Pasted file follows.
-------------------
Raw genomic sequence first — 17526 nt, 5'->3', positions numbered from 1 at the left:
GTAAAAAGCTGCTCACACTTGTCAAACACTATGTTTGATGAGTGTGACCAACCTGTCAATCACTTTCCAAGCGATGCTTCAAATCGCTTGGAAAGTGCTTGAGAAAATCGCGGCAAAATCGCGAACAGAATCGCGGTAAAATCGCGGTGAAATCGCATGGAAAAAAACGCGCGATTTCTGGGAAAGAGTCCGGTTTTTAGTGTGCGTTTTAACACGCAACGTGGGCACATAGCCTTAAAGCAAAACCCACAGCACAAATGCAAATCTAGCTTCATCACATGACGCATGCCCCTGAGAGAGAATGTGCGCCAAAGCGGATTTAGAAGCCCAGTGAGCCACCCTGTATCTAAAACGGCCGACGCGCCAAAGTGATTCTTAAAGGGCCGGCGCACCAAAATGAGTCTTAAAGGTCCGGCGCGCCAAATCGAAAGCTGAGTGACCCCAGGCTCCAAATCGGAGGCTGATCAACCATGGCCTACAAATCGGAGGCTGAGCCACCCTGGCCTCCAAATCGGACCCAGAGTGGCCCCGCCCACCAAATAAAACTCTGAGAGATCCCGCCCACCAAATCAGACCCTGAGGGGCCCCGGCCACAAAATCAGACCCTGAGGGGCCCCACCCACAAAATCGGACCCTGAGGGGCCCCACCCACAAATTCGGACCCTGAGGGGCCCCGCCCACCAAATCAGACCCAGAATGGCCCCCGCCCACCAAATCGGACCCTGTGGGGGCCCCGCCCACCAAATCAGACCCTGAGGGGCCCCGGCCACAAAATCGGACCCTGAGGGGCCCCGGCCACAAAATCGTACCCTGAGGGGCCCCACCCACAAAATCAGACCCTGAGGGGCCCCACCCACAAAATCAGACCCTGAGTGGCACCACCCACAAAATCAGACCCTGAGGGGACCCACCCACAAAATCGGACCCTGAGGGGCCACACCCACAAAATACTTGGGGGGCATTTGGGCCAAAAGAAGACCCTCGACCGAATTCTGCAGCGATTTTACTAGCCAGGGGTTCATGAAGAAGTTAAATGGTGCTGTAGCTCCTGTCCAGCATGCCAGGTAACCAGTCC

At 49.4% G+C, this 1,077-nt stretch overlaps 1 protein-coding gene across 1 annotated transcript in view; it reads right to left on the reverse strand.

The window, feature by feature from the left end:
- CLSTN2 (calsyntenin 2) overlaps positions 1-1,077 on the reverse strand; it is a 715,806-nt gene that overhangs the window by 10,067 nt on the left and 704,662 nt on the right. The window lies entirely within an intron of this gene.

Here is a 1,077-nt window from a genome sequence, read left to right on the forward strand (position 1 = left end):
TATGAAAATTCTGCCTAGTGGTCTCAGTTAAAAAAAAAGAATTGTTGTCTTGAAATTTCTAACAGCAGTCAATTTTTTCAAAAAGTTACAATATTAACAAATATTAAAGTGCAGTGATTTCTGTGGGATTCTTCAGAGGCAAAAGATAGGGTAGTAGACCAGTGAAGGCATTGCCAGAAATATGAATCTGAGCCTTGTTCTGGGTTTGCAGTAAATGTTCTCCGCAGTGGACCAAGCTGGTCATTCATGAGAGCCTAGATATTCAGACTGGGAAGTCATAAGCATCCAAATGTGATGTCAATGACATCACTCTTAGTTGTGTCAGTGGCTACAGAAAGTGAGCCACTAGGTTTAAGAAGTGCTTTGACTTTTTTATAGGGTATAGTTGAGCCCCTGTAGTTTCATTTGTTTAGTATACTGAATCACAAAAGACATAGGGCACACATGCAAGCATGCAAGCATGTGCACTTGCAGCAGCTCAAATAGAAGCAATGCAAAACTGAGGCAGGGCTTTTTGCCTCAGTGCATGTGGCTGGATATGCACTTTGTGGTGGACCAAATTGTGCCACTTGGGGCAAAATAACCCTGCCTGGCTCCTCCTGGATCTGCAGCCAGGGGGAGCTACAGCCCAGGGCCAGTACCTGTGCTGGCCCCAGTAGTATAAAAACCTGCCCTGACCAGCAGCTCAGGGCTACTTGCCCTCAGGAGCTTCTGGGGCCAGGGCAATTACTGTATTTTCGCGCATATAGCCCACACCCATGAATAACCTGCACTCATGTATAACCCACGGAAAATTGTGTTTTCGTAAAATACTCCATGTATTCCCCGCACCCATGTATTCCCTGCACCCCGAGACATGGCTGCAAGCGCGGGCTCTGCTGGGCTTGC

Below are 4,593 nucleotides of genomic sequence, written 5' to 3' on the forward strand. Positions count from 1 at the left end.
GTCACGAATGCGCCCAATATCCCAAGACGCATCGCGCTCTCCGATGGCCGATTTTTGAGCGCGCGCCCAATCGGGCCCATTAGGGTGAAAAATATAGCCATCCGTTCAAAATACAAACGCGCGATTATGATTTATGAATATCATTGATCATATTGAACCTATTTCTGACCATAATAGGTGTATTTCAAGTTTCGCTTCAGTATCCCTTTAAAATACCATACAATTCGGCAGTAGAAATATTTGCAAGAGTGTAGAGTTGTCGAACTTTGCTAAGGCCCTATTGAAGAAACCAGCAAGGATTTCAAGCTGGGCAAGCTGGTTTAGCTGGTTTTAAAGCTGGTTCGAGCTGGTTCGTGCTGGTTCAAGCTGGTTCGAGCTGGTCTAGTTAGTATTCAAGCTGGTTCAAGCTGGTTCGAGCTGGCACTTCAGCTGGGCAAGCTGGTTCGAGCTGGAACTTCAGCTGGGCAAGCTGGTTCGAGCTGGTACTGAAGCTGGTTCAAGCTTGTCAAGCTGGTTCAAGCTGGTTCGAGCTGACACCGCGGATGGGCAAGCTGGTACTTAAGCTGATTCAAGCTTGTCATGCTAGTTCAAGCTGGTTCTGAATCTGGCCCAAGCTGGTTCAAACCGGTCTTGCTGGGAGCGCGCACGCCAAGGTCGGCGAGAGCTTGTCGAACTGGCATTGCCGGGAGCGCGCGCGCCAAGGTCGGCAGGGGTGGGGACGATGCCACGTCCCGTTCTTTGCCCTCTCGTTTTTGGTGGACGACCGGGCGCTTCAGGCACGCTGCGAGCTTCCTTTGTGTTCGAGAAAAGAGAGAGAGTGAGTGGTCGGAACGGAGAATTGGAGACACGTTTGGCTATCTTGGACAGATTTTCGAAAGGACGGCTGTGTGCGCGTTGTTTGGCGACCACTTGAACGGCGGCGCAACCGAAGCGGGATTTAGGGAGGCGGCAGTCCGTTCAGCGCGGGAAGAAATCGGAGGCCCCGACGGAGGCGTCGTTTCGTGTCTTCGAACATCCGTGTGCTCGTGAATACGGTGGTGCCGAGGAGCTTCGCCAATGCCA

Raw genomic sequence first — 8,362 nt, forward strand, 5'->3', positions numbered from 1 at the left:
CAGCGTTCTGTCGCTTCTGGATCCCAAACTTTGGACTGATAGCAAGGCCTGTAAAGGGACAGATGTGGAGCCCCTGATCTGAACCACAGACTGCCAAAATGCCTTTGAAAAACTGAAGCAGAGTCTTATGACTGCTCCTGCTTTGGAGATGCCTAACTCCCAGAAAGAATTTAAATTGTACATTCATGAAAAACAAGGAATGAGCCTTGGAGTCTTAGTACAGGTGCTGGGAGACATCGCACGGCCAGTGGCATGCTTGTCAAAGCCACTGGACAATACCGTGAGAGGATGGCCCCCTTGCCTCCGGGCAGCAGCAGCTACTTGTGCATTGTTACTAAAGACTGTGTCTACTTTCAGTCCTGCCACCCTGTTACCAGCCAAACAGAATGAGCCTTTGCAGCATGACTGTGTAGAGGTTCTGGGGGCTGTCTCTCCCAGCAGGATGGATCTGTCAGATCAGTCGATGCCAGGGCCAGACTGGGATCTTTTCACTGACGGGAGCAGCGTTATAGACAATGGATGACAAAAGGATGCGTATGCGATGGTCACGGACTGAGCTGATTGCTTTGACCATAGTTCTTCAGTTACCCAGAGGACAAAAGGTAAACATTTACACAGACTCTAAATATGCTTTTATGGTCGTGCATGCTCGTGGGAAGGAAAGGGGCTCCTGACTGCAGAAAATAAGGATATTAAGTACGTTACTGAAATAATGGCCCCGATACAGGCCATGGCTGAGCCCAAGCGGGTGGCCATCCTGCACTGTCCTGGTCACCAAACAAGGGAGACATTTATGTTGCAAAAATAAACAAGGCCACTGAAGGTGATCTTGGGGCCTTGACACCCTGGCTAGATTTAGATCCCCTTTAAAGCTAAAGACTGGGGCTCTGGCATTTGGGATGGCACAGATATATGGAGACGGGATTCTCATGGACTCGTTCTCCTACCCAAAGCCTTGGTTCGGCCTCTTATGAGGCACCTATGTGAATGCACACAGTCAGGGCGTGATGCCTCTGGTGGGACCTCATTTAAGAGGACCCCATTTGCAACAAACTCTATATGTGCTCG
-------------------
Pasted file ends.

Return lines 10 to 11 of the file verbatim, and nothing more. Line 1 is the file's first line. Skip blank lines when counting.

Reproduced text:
Raw genomic sequence first — 8,362 nt, forward strand, 5'->3', positions numbered from 1 at the left:
CAGCGTTCTGTCGCTTCTGGATCCCAAACTTTGGACTGATAGCAAGGCCTGTAAAGGGACAGATGTGGAGCCCCTGATCTGAACCACAGACTGCCAAAATGCCTTTGAAAAACTGAAGCAGAGTCTTATGACTGCTCCTGCTTTGGAGATGCCTAACTCCCAGAAAGAATTTAAATTGTACATTCATGAAAAACAAGGAATGAGCCTTGGAGTCTTAGTACAGGTGCTGGGAGACATCGCACGGCCAGTGGCATGCTTGTCAAAGCCACTGGACAATACCGTGAGAGGATGGCCCCCTTGCCTCCGGGCAGCAGCAGCTACTTGTGCATTGTTACTAAAGACTGTGTCTACTTTCAGTCCTGCCACCCTGTTACCAGCCAAACAGAATGAGCCTTTGCAGCATGACTGTGTAGAGGTTCTGGGGGCTGTCTCTCCCAGCAGGATGGATCTGTCAGATCAGTCGATGCCAGGGCCAGACTGGGATCTTTTCACTGACGGGAGCAGCGTTATAGACAATGGATGACAAAAGGATGCGTATGCGATGGTCACGGACTGAGCTGATTGCTTTGACCATAGTTCTTCAGTTACCCAGAGGACAAAAGGTAAACATTTACACAGACTCTAAATATGCTTTTATGGTCGTGCATGCTCGTGGGAAGGAAAGGGGCTCCTGACTGCAGAAAATAAGGATATTAAGTACGTTACTGAAATAATGGCCCCGATACAGGCCATGGCTGAGCCCAAGCGGGTGGCCATCCTGCACTGTCCTGGTCACCAAACAAGGGAGACATTTATGTTGCAAAAATAAACAAGGCCACTGAAGGTGATCTTGGGGCCTTGACACCCTGGCTAGATTTAGATCCCCTTTAAAGCTAAAGACTGGGGCTCTGGCATTTGGGATGGCACAGATATATGGAGACGGGATTCTCATGGACTCGTTCTCCTACCCAAAGCCTTGGTTCGGCCTCTTATGAGGCACCTATGTGAATGCACACAGTCAGGGCGTGATGCCTCTGGTGGGACCTCATTTAAGAGGACCCCATTTGCAACAAACTCTATATGTGCTCG